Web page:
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CULT: Irises in the Fingerlakes

In a message dated 6/14/2006 6:57:26 PM Eastern Standard Time,  
mollyd1953@hotmail.com writes:

<<I live in Cannandaigua, NY in the Fingerlakes Region (wine  country). We 
to be zone 4 here. I just moved here last year after  living for 20 years in 
the Catskills (zone3). Compared to that this area  seems downright mild!>>

We've got some folks on the list from your neck of the woods, and  even 
further up toward the Pole. I'd expect you to get some useful responses  on cold 
turf culture.
<< Because I'm starting a new garden here I decided that I wanted  to expand 
my knowledge on Iris and acquire some named varieties. Not an easy  thing to 
do on a local level as I've found a lot of mis-identified plants in  the 
Alas! That problem is widespread. Has been for decades. I would never  
suggest there were people out there who just can't resist maximizing their  return 
on investment, nay, perish the thought, but it does seem to  be a lot of simple 
human error going around.
You might want to consider ordering some stuff in from nurseries  folks here 
recommend. What sorts of irises are you looking for, anyway?  What sort of 
growing conditions do you have there? Decent dirt? Good  drainage? 
<<Anyway figured I'd get an education before I invested more  money in them.>>
That is a prudent course. If you like prudent courses that is certainly  a 
good one to follow. Or you could just go whole hog and wallow like many  of us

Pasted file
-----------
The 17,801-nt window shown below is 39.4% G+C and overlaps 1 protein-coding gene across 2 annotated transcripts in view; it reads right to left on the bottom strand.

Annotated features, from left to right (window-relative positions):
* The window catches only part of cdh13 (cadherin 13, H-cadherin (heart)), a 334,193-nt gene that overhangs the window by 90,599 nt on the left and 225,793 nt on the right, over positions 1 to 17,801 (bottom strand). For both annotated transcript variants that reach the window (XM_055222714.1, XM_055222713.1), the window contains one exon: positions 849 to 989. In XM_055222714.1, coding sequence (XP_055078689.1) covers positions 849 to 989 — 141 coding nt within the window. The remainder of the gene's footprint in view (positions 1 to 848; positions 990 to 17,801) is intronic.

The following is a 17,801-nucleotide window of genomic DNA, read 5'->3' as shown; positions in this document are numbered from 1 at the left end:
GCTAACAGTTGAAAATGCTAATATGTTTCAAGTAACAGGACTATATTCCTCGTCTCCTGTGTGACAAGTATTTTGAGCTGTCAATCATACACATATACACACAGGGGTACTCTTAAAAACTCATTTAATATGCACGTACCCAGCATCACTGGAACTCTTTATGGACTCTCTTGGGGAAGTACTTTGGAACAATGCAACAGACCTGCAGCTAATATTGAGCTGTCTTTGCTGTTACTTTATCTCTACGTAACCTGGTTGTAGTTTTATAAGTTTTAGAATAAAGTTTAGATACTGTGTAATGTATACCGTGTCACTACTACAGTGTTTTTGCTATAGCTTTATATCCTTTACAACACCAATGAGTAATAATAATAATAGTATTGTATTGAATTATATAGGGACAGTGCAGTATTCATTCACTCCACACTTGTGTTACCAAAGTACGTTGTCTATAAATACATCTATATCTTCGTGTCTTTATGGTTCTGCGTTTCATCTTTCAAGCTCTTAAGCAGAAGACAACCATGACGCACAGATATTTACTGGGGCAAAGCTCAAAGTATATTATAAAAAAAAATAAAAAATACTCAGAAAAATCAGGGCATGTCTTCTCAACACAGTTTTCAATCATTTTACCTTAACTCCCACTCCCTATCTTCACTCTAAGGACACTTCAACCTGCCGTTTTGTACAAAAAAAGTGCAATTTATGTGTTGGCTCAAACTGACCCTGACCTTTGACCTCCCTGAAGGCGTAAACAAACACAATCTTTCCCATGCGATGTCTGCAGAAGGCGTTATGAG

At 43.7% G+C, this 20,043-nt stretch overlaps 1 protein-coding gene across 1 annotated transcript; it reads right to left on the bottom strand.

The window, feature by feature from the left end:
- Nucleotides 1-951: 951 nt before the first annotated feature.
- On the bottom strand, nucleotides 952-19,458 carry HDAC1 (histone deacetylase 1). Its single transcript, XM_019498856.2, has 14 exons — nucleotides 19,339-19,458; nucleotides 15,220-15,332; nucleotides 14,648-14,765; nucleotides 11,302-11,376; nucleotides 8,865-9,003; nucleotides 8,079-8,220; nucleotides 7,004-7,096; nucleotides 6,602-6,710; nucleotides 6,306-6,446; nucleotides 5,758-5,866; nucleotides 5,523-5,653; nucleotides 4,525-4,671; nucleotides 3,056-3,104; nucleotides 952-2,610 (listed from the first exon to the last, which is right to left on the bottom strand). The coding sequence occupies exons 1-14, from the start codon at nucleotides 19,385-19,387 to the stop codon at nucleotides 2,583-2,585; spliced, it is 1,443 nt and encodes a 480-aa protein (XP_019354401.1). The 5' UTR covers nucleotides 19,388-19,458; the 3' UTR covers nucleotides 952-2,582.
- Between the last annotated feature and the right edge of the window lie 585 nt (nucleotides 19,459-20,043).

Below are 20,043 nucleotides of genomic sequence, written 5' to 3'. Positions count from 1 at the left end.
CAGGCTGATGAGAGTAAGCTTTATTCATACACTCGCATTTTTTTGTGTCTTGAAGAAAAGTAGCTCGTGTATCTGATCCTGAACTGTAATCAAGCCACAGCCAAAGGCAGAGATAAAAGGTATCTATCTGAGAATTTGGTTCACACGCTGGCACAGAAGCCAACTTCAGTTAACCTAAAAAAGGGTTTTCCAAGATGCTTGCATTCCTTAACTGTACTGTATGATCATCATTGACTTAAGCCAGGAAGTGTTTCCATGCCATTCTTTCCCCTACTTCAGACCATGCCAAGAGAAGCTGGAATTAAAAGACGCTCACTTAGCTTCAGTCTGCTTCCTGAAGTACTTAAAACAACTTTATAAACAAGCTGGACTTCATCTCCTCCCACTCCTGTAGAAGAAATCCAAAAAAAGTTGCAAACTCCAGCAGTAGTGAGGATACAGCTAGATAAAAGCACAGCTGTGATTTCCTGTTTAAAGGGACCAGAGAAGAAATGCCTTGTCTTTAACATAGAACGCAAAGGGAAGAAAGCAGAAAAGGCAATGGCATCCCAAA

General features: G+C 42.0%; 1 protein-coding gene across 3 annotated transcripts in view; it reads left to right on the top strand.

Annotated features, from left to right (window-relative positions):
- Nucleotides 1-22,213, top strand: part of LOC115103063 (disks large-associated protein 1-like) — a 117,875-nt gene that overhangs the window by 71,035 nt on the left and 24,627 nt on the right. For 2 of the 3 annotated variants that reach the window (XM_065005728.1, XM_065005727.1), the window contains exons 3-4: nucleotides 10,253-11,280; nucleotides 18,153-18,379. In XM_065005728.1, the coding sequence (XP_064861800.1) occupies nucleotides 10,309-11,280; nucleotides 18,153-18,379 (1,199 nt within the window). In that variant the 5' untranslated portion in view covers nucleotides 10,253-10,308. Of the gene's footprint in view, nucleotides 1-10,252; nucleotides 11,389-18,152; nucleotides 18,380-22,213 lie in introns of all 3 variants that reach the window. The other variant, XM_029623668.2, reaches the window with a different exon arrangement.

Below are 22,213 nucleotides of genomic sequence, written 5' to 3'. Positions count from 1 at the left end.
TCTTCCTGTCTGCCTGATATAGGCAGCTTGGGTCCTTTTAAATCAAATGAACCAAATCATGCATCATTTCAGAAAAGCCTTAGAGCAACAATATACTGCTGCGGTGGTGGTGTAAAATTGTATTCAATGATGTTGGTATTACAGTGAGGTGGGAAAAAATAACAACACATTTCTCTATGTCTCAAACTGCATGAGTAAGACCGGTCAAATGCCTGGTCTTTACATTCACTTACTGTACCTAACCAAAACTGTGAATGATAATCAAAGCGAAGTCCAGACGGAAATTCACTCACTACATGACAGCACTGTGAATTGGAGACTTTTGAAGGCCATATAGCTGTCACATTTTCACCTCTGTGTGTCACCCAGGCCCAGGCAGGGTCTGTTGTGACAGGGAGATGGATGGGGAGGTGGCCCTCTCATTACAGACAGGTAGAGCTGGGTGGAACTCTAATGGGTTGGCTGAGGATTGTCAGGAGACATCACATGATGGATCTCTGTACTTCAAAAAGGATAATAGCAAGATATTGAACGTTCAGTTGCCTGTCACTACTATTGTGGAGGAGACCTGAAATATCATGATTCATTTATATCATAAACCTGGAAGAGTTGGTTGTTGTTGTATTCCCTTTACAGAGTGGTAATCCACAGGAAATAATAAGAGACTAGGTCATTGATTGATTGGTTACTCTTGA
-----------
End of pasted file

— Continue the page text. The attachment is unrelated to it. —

<<One quick question. I found a supplier of mushroom compost at a  really 
price ($21./yard). Do Iris like stuff this rich or is it too  much for them?

Depends. We are back to that question of what sort of dirt you  have there 
and what sorts of irises you want to grow. Some  folks here rely on the stuff, 
but I have been wary. I read the back of a bag  of it and it talked in hushed 
mysterious tones about how every master  mushroom meister has his own secret 
formula for getting more and  better 'shrooms from his compost. I figured there 
was no way to tell what  sort of stuff was in there. That said, if you were 
making new beds  for most kinds of irises, I'd think you could treat this like 
any composted  manure, that is, put it about a foot down, not touching the 
rhizomes. One of  the problems with manures is they may contain pathogens which 
induce rot.  Another problem is they may be rich, which can encourage soft 
growth,  which is prone to rot. Here I'm primarily talking bearded irises.  There 
could be a lime issue, too, maybe, which could matter if you were  interested 
in Japanese irises.
Keep talking. We are listening.  
Anner Whitehead
Richmond VA USA

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